Photobucket


In the middle of the fairgrounds--actually in the water--is a big circular thing, called The Big-O. Every night at about 8:45 they put on "The Big-O Show, immediately following the musical drama, Girl of the Sea. The seats in the main viewing stand were filled up by about six o'clock, so I watched from the hindside, by the Theme Pavilion. Here is a technician, preparing the Big-O:

Photobucket

The Girl of the Seas was probably quite brilliant to watch, though it was all in Korean. Here's what it looked like across the water:

Photobucket

After it ended, it was time for Expo 2012's piece de resistance, a water and light show, with the neat feature that the O is filled with water jets onto which the "movie" images are projected:

Photobucket

I recorded a couple minutes of it, though the good stuff doesn't happen until about half-way through:

Saturday, July 28, 2012

Yeosu Expo 2012: Food and Fun

The thing people tend to remember about a World's Fair is the amazing pavilions they saw, but an Expo should also be a happening, a place with a vibrant atmosphere. The center hall of the International Pavilion has an interesting interactive feature, a digital display ceiling called the EDG (Expo Digital Gallery) on which an ever-changing visual river flowed:

Photobucket


Photobucket

There were roving bands of minstrels and masquerade artistes:

Photobucket


Photobucket


Photobucket

Jet-ski daredevils at the oceanfront:

Photobucket


Photobucket

And even the occasional levitation act:

Photobucket


Photobucket

And numerous times each day, running much of the length of the main road, is a parade called:

Photobucket


Photobucket


Photobucket


Photobucket


Photobucket


The banana was introduced to Americans at the Philadelphia "Columbian Exposition" in 1876; the waffle, curled into a cone-shape, served as an ice-cream receptacle for the first time at the St. Louis World's Fair of 1904; "Lovely eyes come shine and glitter, buy your girl a popcorn fritter," vendors cried at the Pan-American Exposition in Buffalo: fairs and food go together like pancakes and maple syrup--no, that was't invented at the Expo, but "Aunt Jemima" (actress Anna Robinson) was a very popular character at Chicago 1933.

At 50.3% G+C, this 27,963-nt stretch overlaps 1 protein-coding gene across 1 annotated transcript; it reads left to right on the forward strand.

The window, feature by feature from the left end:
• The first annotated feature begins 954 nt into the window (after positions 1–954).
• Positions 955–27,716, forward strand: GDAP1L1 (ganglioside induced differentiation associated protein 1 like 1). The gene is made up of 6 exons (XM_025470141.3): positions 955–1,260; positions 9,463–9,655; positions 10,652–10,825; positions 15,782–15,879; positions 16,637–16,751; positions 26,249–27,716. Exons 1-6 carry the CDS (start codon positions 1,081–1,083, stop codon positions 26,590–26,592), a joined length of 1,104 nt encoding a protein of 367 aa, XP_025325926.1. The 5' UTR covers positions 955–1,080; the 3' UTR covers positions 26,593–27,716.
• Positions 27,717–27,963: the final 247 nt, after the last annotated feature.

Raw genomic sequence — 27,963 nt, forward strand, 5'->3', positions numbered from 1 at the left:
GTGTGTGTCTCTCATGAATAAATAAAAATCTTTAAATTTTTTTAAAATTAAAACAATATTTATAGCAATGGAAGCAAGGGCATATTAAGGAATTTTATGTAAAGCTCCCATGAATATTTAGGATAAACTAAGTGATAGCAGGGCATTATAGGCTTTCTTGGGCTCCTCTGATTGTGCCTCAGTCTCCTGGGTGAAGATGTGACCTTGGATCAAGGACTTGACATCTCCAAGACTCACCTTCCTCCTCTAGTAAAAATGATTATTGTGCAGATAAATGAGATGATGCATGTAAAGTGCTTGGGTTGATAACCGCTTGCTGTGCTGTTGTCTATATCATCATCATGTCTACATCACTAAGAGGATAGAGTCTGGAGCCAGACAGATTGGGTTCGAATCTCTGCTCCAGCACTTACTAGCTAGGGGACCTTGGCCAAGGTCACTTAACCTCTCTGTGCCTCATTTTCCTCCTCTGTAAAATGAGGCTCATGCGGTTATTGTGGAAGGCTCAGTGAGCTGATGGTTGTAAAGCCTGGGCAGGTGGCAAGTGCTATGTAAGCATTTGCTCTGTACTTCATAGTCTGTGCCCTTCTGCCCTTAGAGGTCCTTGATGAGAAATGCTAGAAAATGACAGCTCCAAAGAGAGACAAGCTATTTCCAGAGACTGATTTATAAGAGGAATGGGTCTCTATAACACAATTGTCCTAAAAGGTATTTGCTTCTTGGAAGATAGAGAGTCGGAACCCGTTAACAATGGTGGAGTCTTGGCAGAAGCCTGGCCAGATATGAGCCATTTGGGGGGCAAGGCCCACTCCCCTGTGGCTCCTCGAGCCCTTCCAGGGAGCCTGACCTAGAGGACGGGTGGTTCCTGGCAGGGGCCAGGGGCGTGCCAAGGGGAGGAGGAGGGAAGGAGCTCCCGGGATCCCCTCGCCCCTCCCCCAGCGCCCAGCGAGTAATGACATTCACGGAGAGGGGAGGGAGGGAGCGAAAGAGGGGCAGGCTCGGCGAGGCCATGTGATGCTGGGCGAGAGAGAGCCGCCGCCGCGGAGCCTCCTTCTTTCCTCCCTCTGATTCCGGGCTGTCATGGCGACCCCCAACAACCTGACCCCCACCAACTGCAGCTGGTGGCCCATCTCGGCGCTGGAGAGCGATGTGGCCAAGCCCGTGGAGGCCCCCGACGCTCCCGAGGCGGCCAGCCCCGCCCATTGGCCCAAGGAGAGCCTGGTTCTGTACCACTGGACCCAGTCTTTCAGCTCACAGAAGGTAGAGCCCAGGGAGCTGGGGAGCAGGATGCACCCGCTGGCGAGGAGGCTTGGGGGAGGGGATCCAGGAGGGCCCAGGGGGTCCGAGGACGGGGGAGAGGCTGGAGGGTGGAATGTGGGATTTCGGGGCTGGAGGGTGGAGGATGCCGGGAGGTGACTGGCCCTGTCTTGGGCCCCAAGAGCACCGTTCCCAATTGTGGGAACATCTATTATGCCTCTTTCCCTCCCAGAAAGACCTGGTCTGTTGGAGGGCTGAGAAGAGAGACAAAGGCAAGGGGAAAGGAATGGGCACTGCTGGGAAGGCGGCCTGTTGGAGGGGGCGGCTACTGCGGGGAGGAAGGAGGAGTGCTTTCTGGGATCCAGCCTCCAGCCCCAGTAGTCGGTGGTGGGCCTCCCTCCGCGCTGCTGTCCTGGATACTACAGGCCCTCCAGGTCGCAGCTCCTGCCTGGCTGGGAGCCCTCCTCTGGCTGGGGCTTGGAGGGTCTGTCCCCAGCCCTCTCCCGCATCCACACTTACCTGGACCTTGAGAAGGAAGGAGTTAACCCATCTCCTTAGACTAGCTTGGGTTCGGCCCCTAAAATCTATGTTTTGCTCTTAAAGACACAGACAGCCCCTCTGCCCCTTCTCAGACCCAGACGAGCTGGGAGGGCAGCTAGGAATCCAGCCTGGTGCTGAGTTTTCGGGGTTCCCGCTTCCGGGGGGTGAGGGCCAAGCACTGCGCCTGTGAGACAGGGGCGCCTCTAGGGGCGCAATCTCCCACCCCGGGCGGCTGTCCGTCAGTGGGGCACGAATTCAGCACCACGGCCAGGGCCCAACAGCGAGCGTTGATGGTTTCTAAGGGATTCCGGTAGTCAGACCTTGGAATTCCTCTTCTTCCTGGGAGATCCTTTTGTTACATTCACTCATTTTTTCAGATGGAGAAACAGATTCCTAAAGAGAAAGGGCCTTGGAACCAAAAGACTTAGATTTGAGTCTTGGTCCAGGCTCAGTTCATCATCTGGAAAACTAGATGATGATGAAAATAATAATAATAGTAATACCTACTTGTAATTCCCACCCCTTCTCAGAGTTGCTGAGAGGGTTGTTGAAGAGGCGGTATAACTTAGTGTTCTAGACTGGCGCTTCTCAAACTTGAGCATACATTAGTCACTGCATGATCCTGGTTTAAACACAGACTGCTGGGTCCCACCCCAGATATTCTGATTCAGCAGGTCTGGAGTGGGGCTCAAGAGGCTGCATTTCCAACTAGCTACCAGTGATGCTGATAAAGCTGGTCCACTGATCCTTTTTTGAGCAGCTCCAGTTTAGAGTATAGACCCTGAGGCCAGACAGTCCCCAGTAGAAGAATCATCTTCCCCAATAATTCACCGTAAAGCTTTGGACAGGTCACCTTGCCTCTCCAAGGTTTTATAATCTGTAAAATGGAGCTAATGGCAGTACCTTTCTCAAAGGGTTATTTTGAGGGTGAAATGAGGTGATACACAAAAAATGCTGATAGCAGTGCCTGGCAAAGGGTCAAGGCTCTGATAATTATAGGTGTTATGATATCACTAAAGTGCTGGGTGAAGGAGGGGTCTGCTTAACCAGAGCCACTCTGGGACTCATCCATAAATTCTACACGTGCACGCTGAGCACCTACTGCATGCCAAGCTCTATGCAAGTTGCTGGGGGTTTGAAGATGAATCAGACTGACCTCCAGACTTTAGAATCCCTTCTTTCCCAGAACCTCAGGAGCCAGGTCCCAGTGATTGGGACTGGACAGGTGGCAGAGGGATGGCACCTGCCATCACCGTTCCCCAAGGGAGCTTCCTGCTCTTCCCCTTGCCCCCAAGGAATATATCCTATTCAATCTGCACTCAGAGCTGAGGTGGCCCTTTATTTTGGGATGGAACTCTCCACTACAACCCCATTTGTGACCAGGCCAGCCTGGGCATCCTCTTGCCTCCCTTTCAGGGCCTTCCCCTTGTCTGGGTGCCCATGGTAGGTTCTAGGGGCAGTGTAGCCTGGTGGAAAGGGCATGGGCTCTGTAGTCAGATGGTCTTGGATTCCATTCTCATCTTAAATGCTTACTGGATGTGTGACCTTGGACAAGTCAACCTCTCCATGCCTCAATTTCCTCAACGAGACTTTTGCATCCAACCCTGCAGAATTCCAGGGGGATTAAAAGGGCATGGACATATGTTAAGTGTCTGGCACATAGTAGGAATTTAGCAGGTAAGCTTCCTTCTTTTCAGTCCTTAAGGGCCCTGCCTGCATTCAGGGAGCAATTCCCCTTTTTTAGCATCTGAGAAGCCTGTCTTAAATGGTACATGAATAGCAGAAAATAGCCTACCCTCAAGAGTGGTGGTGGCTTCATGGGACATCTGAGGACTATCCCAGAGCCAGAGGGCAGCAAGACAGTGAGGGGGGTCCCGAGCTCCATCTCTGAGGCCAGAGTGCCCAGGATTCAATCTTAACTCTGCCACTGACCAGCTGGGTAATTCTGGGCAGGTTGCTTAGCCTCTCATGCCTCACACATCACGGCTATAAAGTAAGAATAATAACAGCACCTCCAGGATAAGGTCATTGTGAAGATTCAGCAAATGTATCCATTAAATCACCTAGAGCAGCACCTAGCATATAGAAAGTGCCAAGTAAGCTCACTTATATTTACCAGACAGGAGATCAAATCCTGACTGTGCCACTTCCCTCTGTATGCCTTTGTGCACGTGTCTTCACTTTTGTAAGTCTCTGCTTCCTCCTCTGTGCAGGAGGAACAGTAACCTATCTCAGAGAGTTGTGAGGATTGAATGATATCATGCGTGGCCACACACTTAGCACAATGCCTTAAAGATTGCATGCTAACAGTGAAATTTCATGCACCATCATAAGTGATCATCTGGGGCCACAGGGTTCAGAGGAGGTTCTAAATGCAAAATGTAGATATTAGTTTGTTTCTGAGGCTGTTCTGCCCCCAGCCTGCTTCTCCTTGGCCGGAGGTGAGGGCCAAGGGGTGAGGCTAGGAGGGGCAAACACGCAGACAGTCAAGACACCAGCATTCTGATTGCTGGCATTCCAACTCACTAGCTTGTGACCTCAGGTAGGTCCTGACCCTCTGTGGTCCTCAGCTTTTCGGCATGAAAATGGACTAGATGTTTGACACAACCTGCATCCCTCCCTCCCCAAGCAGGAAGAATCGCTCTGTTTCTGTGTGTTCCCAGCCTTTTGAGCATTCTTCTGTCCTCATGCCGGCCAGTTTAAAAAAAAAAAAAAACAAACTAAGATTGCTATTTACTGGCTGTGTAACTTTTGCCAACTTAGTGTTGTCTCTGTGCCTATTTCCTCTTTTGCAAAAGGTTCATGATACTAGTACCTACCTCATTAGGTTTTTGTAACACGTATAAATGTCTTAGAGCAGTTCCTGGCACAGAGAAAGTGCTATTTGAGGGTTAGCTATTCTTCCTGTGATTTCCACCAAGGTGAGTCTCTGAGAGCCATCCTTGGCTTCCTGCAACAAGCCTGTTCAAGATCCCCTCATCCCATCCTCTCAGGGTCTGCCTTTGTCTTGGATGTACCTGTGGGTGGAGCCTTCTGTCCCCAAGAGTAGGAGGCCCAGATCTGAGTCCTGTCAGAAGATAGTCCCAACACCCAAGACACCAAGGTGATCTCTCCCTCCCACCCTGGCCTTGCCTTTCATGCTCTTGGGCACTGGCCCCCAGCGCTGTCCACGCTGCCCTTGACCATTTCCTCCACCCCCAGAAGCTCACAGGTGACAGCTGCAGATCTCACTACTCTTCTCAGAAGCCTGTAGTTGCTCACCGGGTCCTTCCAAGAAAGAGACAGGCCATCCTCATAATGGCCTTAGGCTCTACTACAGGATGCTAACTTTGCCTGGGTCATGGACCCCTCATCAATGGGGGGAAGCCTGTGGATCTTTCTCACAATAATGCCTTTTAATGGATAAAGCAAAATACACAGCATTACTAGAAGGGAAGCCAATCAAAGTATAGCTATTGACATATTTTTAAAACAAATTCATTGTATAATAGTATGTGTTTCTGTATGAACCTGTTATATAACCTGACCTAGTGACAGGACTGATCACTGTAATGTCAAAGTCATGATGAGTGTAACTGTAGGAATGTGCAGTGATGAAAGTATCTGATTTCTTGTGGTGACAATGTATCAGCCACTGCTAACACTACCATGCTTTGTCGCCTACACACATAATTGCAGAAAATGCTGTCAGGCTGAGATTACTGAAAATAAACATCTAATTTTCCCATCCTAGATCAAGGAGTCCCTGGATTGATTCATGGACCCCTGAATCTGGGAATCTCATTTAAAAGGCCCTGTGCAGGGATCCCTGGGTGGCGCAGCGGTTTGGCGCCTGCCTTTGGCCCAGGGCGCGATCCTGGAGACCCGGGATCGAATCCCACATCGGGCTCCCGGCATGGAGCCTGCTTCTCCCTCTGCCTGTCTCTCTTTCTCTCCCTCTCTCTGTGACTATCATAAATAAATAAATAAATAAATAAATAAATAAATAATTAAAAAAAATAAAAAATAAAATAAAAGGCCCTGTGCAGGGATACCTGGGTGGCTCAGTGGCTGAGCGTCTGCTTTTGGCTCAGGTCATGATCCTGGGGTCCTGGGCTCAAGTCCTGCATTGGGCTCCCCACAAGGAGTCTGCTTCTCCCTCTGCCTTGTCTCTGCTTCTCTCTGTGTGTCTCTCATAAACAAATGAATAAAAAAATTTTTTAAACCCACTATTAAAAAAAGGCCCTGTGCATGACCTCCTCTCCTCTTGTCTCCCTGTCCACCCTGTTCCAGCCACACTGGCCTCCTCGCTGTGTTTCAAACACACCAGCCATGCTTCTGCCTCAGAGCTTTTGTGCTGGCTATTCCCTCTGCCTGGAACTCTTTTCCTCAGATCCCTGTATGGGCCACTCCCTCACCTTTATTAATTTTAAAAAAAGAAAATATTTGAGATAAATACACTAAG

No novelties like those here at Yeosu 2012, but plenty of good eats. Unlike my experience of Shanghai 2010, snack vendors are ubiquitous, selling drinks, hot dogs, chicken tenders, 꼬치, and beer. Turkish ice cream is popular. At the Australia Pavilion, I ordered the "Kangaroo Special", which was a sizable helping of stewed kangaroo tail meat, served with rice and a side of ... kimchi (W16,000). Awesome!

Photobucket

The Russian Pavilion has a well-publicized and bustling cafe, where I gor a "meat pancake" and a honey-drenched blintz (W13,000). Delicious!

Photobucket

For desert, what else but waffles from the Belgium concession, with real Belgian chocolate for dipping (W9,000).

Photobucket

Friday, July 27, 2012

Yeosu Expo 2012: Sky Tower Overview

After a largely uneventful train ride from Yongsan station to Yeosu Expo station, conveniently across the street from Gate 3, I converted my internet ticket for my Expo pass, stowed my overnight bag in the last (whew!) available locker, and made my way to the "Sky Tower", a pair of converted cement silos that are the tallest edifice at Expo 2012, and also the location of the Observation Deck.

When I joined the line, this was the first thing that greeted me:

Photobucket

A wonderfully frozen cold pack, that was welcome indeed even after only a half-hour in the searing heat. This was the second:

Photobucket

The attendant said the wait was 1 hr 30 min., but it was actually 20 min. less than that. The Sky Tower is 73 m. tall, which is no kind of record, but it also contains a pipe organ, which now officially holds the Guinness Record for Loudest Pipe Organ. You can see the pipes in the middle pic, and the bottom pic is the booth where the organist sits:

Photobucket

Photobucket

Photobucket